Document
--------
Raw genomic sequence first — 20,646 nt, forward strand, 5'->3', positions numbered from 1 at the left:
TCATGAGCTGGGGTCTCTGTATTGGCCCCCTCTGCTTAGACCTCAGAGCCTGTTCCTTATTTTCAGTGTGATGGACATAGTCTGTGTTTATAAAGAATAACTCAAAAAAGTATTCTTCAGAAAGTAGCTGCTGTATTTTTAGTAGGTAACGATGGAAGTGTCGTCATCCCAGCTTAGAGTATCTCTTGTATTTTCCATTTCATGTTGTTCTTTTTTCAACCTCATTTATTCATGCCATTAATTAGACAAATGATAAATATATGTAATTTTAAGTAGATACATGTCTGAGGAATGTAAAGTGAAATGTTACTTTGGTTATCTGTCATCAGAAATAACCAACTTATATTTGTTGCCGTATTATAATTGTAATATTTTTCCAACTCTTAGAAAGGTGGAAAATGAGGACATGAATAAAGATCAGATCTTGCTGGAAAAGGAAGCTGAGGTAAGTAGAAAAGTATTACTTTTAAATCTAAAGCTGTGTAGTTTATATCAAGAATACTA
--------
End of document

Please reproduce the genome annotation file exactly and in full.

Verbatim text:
Raw genomic sequence first — 20,646 nt, forward strand, 5'->3', positions numbered from 1 at the left:
TCATGAGCTGGGGTCTCTGTATTGGCCCCCTCTGCTTAGACCTCAGAGCCTGTTCCTTATTTTCAGTGTGATGGACATAGTCTGTGTTTATAAAGAATAACTCAAAAAAGTATTCTTCAGAAAGTAGCTGCTGTATTTTTAGTAGGTAACGATGGAAGTGTCGTCATCCCAGCTTAGAGTATCTCTTGTATTTTCCATTTCATGTTGTTCTTTTTTCAACCTCATTTATTCATGCCATTAATTAGACAAATGATAAATATATGTAATTTTAAGTAGATACATGTCTGAGGAATGTAAAGTGAAATGTTACTTTGGTTATCTGTCATCAGAAATAACCAACTTATATTTGTTGCCGTATTATAATTGTAATATTTTTCCAACTCTTAGAAAGGTGGAAAATGAGGACATGAATAAAGATCAGATCTTGCTGGAAAAGGAAGCTGAGGTAAGTAGAAAAGTATTACTTTTAAATCTAAAGCTGTGTAGTTTATATCAAGAATACTA